These are not prime sales prospects, to say the least, but most marketing automation software just scores them as “highly interested prospects” and then delivers them over to your sales team. Needless to say, sales’ overtures to them don’t result in any actual sales.
Waste. Of. Time.
We need to change the rules of marketing – to make “automated” REALLY automated. FULLY automated. Intelligent, helpful software that gets you more leads, and better leads, without letting real leads slip through the cracks and without dumping time-wasting “leads” on sales’ doorstep.
And it’s almost here. We’re so close.
Artificial intelligence to the rescue
AI powers Google search, drives cars and detects cancer better than pathologists. Now is the time for it to harness its incredible power to bring lead generation to the next level – a level that will benefit marketing, sales… and your customers.
It’s a move we need to make. A move that revolutionizes the (potentially stale) marketing playbook we’ve all been relying on for a decade. AI is lighting the proverbial fire under our backsides and elevating our work to a level we had never considered possible before.
Imagine: the VP of Procurement is researching a solution (that you sell!) and would like to find the information on your site that will help her come to a decision.
- What if AI could identify the next best piece of content to show her, based on the content she’s viewed already?
- What if AI could ask her well-timed, nonintrusive questions about what she’s looking for and the content gaps she’s looking to fill?
- What if AI could guide her on a personalized content journey of discovery and answers until she’s actually ready to talk to your sales team?
Sales could work smarter and more effectively if they had the power of artificial intelligence doing the grunt work.
Marketing wouldn’t have their valuable time eaten by manual workflows and optimization. AI workflows that optimize autonomously, coupled with AI insights about what works (and what doesn’t) delivered to their door would free them to do the creative and rewarding work of producing high quality, effective content. Which is what marketing really should be doing.
Customers would be thrilled to actually get the information they need when they need it.
We have been holding our collective breath, as marketers, for a decade, waiting for the next Big Thing. The time is now. Finally, the technology has evolved to meet the need.
Be ready for the future of lead generation
Today, the marketing playbook says: gate your content. Gate it, or you won’t know who your leads are! Write high-quality premium content, and make the audience demonstrate their interest by downloading it. Collect their email address so you can move them along the marketing funnel.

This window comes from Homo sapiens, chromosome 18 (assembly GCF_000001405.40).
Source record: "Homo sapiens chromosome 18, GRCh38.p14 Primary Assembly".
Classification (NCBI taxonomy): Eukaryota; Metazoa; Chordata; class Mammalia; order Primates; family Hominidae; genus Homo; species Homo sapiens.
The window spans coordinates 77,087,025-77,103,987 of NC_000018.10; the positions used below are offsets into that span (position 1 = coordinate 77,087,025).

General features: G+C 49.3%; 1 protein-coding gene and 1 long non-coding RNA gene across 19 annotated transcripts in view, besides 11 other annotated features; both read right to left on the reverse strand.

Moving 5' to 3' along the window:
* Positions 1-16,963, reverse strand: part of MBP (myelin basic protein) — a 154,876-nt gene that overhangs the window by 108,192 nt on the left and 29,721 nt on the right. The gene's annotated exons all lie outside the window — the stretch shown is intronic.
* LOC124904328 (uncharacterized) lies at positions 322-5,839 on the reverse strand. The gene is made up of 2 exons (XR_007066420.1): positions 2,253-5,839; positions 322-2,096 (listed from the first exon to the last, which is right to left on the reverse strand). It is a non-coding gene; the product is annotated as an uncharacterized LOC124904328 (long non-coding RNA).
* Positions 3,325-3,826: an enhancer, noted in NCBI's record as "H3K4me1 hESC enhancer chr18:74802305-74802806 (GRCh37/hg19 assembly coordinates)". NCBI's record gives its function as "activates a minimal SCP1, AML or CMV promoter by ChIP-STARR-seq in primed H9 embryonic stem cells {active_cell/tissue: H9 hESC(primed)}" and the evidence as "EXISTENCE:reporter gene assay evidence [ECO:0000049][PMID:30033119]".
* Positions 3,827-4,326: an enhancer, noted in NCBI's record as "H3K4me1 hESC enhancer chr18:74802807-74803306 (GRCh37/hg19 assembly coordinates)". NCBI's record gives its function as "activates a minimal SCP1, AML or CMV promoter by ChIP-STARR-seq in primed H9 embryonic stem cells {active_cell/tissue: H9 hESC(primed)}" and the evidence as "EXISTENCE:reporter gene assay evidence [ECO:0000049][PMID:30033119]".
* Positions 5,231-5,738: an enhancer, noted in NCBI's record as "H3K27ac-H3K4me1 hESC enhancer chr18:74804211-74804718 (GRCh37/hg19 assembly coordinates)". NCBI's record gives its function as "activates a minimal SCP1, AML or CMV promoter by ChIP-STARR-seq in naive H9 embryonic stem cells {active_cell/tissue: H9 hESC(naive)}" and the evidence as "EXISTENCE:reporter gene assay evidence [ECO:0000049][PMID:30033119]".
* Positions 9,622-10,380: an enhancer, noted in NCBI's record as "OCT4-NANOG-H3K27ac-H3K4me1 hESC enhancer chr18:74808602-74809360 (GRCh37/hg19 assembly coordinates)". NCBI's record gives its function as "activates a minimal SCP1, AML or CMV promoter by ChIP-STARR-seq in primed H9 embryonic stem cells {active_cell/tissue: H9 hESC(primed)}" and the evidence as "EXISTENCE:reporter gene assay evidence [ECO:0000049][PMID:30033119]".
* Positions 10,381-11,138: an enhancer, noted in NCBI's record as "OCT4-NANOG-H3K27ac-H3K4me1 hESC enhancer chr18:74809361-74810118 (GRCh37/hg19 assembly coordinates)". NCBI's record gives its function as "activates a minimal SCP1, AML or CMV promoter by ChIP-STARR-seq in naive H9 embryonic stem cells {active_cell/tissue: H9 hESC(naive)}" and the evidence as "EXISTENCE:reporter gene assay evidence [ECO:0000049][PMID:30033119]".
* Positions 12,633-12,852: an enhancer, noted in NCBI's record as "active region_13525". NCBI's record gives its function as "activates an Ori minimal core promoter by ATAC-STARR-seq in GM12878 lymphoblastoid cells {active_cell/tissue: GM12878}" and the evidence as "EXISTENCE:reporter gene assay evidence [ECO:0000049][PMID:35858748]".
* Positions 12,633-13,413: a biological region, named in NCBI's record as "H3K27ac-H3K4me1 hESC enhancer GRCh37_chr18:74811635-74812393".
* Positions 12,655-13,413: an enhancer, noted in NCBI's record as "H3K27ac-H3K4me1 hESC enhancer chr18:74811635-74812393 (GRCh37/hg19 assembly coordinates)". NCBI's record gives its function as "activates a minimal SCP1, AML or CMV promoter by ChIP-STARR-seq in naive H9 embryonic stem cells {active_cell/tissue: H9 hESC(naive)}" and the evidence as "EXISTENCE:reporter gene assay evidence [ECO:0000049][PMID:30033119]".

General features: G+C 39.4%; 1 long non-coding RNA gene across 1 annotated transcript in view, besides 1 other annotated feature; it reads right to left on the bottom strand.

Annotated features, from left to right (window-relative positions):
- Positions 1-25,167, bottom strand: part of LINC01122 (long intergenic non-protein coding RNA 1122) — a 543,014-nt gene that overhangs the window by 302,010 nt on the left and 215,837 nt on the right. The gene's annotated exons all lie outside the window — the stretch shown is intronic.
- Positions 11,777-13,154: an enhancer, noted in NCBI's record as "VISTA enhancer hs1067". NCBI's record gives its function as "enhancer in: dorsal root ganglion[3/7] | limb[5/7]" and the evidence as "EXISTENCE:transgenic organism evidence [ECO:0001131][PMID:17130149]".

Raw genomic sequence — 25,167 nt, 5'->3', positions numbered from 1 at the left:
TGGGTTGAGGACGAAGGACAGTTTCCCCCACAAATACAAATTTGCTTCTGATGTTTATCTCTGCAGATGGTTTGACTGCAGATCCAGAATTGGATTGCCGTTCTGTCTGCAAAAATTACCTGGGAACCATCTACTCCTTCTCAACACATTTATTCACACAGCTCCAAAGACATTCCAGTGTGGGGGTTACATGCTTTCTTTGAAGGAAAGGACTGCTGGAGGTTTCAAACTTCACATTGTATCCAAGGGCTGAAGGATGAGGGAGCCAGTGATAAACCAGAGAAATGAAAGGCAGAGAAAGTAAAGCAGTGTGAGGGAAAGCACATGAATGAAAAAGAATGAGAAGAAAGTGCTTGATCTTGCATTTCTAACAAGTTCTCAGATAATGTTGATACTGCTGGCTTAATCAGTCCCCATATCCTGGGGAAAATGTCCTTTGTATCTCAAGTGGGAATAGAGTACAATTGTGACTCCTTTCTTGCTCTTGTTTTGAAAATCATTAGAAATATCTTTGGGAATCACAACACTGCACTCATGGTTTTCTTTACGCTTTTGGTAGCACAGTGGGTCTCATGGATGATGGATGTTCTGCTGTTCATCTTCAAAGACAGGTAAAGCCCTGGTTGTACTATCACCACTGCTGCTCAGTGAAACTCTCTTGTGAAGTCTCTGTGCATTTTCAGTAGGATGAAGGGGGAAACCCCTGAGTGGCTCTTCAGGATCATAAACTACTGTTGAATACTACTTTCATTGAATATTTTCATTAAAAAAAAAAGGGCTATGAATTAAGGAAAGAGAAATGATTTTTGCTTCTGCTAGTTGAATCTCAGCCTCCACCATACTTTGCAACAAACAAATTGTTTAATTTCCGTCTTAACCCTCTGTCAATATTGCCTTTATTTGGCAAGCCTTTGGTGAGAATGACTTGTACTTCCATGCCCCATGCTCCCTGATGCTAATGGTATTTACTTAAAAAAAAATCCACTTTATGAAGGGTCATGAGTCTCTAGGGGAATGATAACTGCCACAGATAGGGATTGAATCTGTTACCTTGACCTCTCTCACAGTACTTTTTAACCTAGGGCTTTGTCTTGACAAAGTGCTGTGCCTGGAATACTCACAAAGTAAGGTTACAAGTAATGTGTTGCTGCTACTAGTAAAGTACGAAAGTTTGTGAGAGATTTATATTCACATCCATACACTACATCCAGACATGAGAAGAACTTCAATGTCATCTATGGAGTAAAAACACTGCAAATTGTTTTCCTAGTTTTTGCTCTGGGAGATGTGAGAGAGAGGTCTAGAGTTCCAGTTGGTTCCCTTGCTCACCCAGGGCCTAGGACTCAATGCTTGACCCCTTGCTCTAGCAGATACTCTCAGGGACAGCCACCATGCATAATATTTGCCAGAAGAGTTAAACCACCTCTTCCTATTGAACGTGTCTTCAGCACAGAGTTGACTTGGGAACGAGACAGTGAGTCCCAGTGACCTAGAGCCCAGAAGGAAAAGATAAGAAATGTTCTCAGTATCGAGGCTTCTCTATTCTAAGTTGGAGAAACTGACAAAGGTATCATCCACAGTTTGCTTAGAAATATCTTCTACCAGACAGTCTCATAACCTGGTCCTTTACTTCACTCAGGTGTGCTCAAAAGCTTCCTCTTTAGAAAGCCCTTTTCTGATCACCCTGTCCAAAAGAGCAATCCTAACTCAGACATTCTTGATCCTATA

I did it, you did it, everybody did it. It was the thing to do.
The issue with this approach is that it can lead to business anemia: determined but irrelevant leads (like the contact marketer) give their info (often fake), enter into the lead generation funnel, make your marketing team excited and waste your sales team’s time. Relevant but hesitant leads (like the VP of Procurement who is just starting out on the process of looking for a solution) may balk at your gated content information collection form (which often hosts 5-8 fields including qualification questions) and bail. A lost potential customer. And a real one at that.
Just because we’re used to gated content and installing pop-ups doesn’t mean it has to stay that way. Your leads would certainly be a lot happier if you didn’t keep interrupting their discovery process with forms, email signups, and other intrusions. And your sales team would be a lot happier if more leads were actually ripe when they finally made contact.
AI has the capability to provide what both your potential customers and your sales team want the most: real, interested leads.
What say you?
Marketing automation revolutionized our ability to better manage and engage with leads at scale. But it was counting on the human brain to guide it and tell it how to optimize its performance. We are now in a position to make another big leap from marketing automation to autonomous marketing, enhancing marketing automation and its worthwhile capabilities to the next level.
Consider the marketing playbook we’ve all been abiding by for years. Consider your current strategies and what AI can do to elevate them and make them more efficient.
What has been your experience with the evolution of lead generation in your marketing team? What has worked best, and what has failed miserably? What’s been your experience with marketing automation, and has it fulfilled your KPIs? Talk to us in the comments below; we’re interested in your experiences and want to share them with our community.